• Many states have passed residents' bills of rights that prohibit mental and physical abuse of patients and encourage filing grievances or complaints by or on behalf of the resident. Some states also authorize the commencement of a civil action for the violation of a resident's rights. A successful plaintiff may be awarded punitive damages when the respondent's conduct was a malicious, willful disregard of the older patient's rights.

Abuse of dependent adult prison inmates:

  • A growing number of dependent adult prisoners is becoming an issue in most states. The reality is that most prisons were not designed for older inmates, and there is a lack of facilities to accommodate the needs of an aging prison population. Frail, older prisoners are vulnerable to abuse by younger prisoners. Due to limited resources in the prison system, some older inmates may not receive adequate treatment for health conditions, notably mental health illness (ODPHP, 2020).

Is Dependent Adult Abuse Illegal?

To deter crimes against dependent adult victims and express society's abhorrence toward such offenses, many state legislatures have created certain offenses involving crimes against dependent adults. All 50 states have passed some form of dependent adult abuse prevention laws. Laws and definitions vary from state to state, but all states have reporting systems. Adult Protective Services (APS) receives and investigates reports of suspected dependent adult abuse. The rights and services are generally available to all crime victims by statute. Legislators at both the federal and state levels have enacted laws that provide special protections and privileges to dependent adult victims of crime. Much of this legislation simply modifies or extends existing general victims' rights legislation to address the special needs of older victims.

Numerous accounts of maltreatment led policymakers to pass a series of laws intended to protect the dependent adult victim. The passage of the Federal Older Americans Act of 1965 (OAA) and the creation of the Vulnerable Dependent Adult Rights Protection Program 42 USC'' 3058, et seq. in 1992 were instrumental in promoting state laws to address the needs and concerns of the dependent adult. The OAA has been amended several times over the years. On March 25, 2020, the President signed the Supporting Older Americans Act of 2020, providing funding for OAA programs. One such program is The National Center on Elder Abuse, which provides information on dependent adult abuse to the general public and healthcare providers and training and technical assistance to state-dependent adult abuse agencies and community-based organizations.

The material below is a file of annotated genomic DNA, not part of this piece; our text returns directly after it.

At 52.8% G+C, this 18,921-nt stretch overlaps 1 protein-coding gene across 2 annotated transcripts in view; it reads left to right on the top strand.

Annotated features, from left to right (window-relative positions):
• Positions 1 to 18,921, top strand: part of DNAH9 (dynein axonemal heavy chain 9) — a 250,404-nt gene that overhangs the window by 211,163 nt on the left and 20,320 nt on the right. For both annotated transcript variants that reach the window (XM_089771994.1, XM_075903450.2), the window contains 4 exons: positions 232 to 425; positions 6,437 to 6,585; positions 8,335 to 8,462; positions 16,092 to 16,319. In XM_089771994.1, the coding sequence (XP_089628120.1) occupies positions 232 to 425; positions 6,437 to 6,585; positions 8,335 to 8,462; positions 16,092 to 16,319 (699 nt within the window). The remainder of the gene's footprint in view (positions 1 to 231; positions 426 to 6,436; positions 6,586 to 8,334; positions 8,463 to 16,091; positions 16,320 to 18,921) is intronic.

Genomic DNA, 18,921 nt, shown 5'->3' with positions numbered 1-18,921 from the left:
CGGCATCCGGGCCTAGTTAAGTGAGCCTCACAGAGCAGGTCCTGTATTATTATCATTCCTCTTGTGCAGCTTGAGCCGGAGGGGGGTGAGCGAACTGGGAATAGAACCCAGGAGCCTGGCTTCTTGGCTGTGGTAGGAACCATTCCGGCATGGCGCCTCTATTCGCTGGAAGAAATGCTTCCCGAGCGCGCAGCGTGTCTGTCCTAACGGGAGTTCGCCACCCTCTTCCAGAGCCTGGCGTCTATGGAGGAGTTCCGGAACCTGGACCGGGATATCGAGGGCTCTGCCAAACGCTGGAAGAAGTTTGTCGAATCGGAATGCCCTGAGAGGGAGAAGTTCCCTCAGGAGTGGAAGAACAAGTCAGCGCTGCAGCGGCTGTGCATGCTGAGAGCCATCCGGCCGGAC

The Vulnerable Elderly Rights Protection Program legislation promoted the following (Congressional Research Service, 2021):

  • Advocacy efforts through ombudsmen offices
  • Abuse, neglect, and exploitation prevention programs
  • Legal assistance on behalf of older Americans
  • Federal funding incentives made it possible for states to develop and maintain programs designed to assist dependent adults.

Criminal Elder Abuse Laws

Laws criminalizing abuse of the dependent adult generally define the conduct that constitutes a specific form of abuse and may distinguish between abuses committed in a domestic, as opposed to an institutional, setting.

States are different in how they approach dependent adult abuse. Some states have enacted laws that specifically address crimes against older persons. For example, California Penal Code 368(b)(1), (2) (3) deals with the abuse of elders and dependent adults. A description of the code states: "Abuse of Elders and Dependent Adults - Likely to Produce Great Bodily Harm or Death.' Under this code, a misdemeanor conviction results in a one-year county jail or a $6,000 fine. A Felony conviction will lead to 2, 3, or 4 years of State prison time (California Department of Justice, 2021).

Colorado, on the other hand, does not have laws that deal specifically with dependent adult abuse. However, the State law allows for 'penalty enhancement,' which is a more severe sentence if the victim of the offense is 70 years of age or older (Denver Criminal Defense Attorneys, 2021).